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On thanksgiving I finished assembling the stuffing and baked it. So much delicious kale, mushrooms and onions!

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A Cornucopia Thanksgiving Feast

The cover of this year’s Thanksgiving issue of Vegetarian Times had the loveliest food I’ve ever seen: a bread cornucopia stuffed with colorful roasted vegetables. I knew I had to have it, so I made one for Thanksgiving! I mean, vegetables and bread are my two favorite things to eat, so there was really no way I wasn’t going to try it.

I started off following the dough recipe for the cornucopia. The dough rises overnight in the fridge into a massive amount so make sure you use a large bowl.

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To create the cone of the cornucopia, you have to form a cone out of poster board and then cover it in foil and cooking spray.

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I then used sections of the dough to roll it out into rectangular sheets, cutting 20″ x 1.5″ strips and then wrapping them around the cone while it was standing up, starting the bottom. The last bit of dough was used to create 3 additional strips and braid them. I laid the cornucopia on its side and then added the braided strip, so it did not go all the way around.

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The cone then went into the oven. About half way, I had to remove the foil / posterboard cone from the dough, which was not the easiest thing to do.

In the meantime, we prepped many colorful veggies to prepare using the recipe Fork and Knife Roasted Vegetables. We used mushrooms, acorn squash, butternut squash, purple sweet potato, onion, and cauliflower. We also made the recommended Essence of Thanksgiving Gravy.

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We very carefully transported the cooled cornucopia to our friend’s house, and kept the veggies in a separate container until it was time to put everything together on the table. Thanksgiving-16

I was soooo pleased with the final result. And it was good too, not just pretty! Everyone ate a bit of the cornucopia bread, and we even took home the leftovers and continued to eat the bread with our thanksgiving leftovers until it was gone.Thanksgiving-17Thanksgiving-18

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A most delicious fresh fig tart

 

 

Back when we had figs ripening like mad, I came across a recipe from Vegetarian Times for a Lavender and Fig Tart with Goat Cheese Cream, and oh man was it worth the effort. It was a super big hit at a party, the first food to completely disappear.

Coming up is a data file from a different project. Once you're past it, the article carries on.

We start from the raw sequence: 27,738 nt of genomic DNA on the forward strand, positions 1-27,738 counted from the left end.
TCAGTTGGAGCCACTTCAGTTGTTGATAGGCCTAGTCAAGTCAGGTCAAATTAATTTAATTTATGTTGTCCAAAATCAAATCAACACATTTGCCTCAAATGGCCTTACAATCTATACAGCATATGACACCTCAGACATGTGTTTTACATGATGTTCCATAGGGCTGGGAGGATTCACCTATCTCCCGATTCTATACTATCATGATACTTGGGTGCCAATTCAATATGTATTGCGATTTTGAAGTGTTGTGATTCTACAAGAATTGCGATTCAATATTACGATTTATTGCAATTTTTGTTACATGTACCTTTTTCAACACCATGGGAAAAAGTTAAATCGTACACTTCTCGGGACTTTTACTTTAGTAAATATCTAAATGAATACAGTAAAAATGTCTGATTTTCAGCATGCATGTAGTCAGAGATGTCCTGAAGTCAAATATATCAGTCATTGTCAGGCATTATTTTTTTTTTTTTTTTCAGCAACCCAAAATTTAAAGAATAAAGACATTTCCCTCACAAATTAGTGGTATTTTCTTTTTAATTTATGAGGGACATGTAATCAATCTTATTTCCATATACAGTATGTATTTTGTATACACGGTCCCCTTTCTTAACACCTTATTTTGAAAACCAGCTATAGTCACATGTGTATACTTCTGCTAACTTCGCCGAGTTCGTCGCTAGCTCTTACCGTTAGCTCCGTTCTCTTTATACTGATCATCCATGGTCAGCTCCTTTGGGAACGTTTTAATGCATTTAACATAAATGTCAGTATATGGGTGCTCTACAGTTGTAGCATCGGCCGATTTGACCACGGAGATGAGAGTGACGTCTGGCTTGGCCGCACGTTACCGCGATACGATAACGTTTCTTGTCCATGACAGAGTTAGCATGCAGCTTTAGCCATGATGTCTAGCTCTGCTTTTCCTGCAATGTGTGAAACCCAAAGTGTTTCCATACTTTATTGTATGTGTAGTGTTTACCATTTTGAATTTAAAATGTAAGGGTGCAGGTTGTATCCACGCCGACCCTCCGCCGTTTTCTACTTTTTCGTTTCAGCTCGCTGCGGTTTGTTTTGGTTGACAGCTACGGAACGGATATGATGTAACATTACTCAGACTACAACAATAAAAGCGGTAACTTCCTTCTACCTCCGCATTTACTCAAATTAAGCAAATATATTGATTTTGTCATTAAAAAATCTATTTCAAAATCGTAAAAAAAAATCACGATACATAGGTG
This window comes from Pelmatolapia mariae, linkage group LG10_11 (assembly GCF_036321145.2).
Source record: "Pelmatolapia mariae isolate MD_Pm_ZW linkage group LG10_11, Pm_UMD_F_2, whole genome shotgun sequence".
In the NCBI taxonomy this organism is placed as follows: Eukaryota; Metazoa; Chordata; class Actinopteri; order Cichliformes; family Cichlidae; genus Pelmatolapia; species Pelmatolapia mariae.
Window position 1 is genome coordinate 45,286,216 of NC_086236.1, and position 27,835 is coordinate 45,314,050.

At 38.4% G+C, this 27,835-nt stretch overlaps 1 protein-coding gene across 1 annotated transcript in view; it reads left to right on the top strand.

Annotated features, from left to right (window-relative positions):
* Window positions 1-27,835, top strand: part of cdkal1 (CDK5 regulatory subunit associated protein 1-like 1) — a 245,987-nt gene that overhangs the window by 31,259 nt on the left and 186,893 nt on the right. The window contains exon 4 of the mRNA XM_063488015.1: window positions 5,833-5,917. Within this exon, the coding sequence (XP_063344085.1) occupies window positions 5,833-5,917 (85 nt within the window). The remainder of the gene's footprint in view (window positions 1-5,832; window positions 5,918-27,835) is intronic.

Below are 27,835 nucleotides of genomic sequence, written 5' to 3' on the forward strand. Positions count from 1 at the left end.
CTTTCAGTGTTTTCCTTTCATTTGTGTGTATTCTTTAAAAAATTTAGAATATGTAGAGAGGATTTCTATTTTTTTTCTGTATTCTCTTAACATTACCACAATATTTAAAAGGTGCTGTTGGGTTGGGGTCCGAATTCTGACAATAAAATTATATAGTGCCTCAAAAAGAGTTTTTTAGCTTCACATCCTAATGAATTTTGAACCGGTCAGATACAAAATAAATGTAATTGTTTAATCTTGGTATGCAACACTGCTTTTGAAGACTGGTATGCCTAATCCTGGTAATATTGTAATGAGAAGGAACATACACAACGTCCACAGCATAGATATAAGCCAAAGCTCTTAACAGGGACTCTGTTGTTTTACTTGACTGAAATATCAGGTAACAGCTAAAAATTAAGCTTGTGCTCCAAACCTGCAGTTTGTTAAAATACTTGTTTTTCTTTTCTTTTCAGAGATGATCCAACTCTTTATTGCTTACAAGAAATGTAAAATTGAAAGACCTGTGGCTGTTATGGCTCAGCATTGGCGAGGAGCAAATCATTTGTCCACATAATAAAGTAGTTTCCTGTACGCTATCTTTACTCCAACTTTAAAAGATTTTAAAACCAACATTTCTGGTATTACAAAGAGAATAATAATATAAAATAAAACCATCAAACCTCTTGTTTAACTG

The only change I made was to use thyme instead of lavender, since we had that in abundance in our garden.

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The hardest part of the recipe was dealing with the puff pastry, something I had no experience with.

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After you bake it, you have to cut along the edges to create the crust and then press down the middle. It wasn’t too bad, but of course mine wasn’t as pretty as the magazine picture.

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We had on over-abundance of figs at the time, so I really loaded up the tart.

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The final step was drizzling with a sweetened balsamic and thyme mixture. I can’t wait to make this recipe again next year!FigTart-6

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The cutest ornaments: Almond shell birds

My handmade holiday ornaments for last year were these little almond shell birds, and they were a big hit. I followed the instructions pretty much line by line, but instead of shellac to seal my almond shells, I used a matte Delta Ceramcoat sealant that I had left over from a wood painting project. I made at least 10 of these little guys and am happy to have a few left over to hang on my tree this year.

We even held a little photoshoot for a few of them:

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During the outside portion of the photo shoot, we were photo bombed by my favorite photo bomber. Do you see her?

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Acorn jingle bell ornaments

Simple hand-embroidered ornaments

Hand-painted wooden ornaments

Beer cap ornaments